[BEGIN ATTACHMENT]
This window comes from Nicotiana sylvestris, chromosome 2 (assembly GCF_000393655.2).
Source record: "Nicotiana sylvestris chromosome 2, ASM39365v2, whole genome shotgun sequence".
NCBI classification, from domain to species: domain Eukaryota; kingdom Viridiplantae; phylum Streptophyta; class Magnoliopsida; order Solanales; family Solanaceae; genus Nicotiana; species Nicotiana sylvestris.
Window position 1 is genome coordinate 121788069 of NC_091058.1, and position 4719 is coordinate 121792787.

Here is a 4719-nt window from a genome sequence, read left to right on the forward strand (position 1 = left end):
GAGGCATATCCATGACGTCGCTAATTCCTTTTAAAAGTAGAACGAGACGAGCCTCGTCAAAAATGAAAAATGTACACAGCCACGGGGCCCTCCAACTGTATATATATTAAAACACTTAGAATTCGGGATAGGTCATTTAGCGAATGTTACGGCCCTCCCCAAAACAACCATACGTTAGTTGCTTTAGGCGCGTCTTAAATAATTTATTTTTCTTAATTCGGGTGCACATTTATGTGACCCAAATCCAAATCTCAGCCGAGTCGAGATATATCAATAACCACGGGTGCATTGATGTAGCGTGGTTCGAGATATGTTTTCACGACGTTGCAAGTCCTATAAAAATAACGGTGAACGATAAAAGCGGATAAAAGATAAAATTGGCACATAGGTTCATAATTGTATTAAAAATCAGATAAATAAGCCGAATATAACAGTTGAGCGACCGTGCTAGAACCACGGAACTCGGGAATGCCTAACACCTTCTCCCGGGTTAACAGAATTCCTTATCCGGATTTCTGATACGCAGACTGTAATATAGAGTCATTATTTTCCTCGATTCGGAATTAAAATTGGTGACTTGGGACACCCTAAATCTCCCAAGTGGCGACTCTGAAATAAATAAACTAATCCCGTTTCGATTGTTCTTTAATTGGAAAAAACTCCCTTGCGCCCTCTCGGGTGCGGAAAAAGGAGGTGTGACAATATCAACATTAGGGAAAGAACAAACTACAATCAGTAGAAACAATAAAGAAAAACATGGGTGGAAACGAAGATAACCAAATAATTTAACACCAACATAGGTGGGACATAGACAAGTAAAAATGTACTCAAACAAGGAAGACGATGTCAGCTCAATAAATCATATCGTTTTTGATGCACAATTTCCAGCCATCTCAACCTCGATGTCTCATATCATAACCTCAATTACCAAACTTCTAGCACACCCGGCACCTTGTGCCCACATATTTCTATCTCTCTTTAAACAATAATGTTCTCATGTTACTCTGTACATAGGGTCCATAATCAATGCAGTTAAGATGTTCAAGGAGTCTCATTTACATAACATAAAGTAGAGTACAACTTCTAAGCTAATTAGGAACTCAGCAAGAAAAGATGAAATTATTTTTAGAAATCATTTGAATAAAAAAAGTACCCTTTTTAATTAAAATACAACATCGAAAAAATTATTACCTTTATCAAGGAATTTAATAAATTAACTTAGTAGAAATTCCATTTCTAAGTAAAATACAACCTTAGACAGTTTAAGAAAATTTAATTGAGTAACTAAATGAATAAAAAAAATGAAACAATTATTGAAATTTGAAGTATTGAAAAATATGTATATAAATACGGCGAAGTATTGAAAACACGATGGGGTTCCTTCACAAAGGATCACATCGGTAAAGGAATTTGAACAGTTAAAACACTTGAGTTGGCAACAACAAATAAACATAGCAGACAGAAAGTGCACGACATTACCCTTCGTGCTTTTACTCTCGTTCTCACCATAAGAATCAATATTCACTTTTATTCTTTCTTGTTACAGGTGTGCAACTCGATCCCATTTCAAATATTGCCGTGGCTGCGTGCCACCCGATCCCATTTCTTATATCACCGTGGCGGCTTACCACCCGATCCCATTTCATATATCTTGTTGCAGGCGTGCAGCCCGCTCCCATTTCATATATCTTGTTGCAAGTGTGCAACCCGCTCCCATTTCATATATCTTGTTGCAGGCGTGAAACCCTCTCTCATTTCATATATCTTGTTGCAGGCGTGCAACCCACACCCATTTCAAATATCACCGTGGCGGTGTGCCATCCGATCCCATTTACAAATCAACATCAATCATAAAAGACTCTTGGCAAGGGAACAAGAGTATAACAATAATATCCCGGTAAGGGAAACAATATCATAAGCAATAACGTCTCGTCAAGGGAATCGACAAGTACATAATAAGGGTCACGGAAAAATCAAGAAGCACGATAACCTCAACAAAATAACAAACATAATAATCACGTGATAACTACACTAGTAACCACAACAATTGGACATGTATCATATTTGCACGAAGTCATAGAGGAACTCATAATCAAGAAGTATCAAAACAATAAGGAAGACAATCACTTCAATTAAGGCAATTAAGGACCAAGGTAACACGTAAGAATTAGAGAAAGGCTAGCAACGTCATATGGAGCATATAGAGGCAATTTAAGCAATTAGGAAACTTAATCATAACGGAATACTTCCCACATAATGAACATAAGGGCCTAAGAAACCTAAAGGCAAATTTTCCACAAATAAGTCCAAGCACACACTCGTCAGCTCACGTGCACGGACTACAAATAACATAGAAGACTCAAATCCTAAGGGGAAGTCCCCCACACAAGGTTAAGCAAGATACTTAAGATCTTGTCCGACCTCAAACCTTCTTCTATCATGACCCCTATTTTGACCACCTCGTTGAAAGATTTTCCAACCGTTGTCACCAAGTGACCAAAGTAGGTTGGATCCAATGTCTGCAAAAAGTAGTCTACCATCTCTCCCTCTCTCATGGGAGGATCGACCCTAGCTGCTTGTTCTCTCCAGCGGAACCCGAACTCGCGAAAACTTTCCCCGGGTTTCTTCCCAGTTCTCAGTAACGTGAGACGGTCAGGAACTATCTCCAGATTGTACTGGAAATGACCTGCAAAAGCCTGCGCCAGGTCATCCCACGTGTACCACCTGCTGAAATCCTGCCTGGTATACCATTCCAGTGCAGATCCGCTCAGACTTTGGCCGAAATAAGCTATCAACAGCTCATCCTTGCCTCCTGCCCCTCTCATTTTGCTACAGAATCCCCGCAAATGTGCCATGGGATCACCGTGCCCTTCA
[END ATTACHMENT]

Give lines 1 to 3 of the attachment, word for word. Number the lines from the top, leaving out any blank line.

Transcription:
This window comes from Nicotiana sylvestris, chromosome 2 (assembly GCF_000393655.2).
Source record: "Nicotiana sylvestris chromosome 2, ASM39365v2, whole genome shotgun sequence".
NCBI classification, from domain to species: domain Eukaryota; kingdom Viridiplantae; phylum Streptophyta; class Magnoliopsida; order Solanales; family Solanaceae; genus Nicotiana; species Nicotiana sylvestris.